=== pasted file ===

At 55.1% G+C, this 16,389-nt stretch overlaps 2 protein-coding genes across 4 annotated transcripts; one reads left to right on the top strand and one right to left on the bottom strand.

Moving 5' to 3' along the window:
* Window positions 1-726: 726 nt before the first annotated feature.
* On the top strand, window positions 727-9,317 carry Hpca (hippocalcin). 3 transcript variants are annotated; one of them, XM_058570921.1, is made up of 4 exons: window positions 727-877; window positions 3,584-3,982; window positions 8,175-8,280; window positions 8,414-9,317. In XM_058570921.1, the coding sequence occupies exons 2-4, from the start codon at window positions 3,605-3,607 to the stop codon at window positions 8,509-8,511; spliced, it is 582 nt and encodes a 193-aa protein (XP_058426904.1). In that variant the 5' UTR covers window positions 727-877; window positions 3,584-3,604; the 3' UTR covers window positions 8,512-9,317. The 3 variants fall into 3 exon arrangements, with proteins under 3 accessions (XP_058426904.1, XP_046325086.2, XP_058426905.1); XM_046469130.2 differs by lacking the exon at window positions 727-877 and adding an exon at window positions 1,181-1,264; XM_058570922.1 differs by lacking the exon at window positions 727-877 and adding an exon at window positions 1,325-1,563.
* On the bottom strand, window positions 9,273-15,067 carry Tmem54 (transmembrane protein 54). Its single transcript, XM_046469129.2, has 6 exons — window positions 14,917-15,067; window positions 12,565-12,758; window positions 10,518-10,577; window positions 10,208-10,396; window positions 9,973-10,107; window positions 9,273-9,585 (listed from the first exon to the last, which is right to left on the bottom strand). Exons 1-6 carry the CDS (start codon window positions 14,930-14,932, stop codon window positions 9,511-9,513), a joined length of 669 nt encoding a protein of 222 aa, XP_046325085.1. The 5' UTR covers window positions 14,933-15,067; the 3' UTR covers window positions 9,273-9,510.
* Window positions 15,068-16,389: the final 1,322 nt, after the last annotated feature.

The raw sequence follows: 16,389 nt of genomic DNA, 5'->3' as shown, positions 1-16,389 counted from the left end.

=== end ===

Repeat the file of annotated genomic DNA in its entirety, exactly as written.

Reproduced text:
At 55.1% G+C, this 16,389-nt stretch overlaps 2 protein-coding genes across 4 annotated transcripts; one reads left to right on the top strand and one right to left on the bottom strand.

Moving 5' to 3' along the window:
* Window positions 1-726: 726 nt before the first annotated feature.
* On the top strand, window positions 727-9,317 carry Hpca (hippocalcin). 3 transcript variants are annotated; one of them, XM_058570921.1, is made up of 4 exons: window positions 727-877; window positions 3,584-3,982; window positions 8,175-8,280; window positions 8,414-9,317. In XM_058570921.1, the coding sequence occupies exons 2-4, from the start codon at window positions 3,605-3,607 to the stop codon at window positions 8,509-8,511; spliced, it is 582 nt and encodes a 193-aa protein (XP_058426904.1). In that variant the 5' UTR covers window positions 727-877; window positions 3,584-3,604; the 3' UTR covers window positions 8,512-9,317. The 3 variants fall into 3 exon arrangements, with proteins under 3 accessions (XP_058426904.1, XP_046325086.2, XP_058426905.1); XM_046469130.2 differs by lacking the exon at window positions 727-877 and adding an exon at window positions 1,181-1,264; XM_058570922.1 differs by lacking the exon at window positions 727-877 and adding an exon at window positions 1,325-1,563.
* On the bottom strand, window positions 9,273-15,067 carry Tmem54 (transmembrane protein 54). Its single transcript, XM_046469129.2, has 6 exons — window positions 14,917-15,067; window positions 12,565-12,758; window positions 10,518-10,577; window positions 10,208-10,396; window positions 9,973-10,107; window positions 9,273-9,585 (listed from the first exon to the last, which is right to left on the bottom strand). Exons 1-6 carry the CDS (start codon window positions 14,930-14,932, stop codon window positions 9,511-9,513), a joined length of 669 nt encoding a protein of 222 aa, XP_046325085.1. The 5' UTR covers window positions 14,933-15,067; the 3' UTR covers window positions 9,273-9,510.
* Window positions 15,068-16,389: the final 1,322 nt, after the last annotated feature.

The raw sequence follows: 16,389 nt of genomic DNA, 5'->3' as shown, positions 1-16,389 counted from the left end.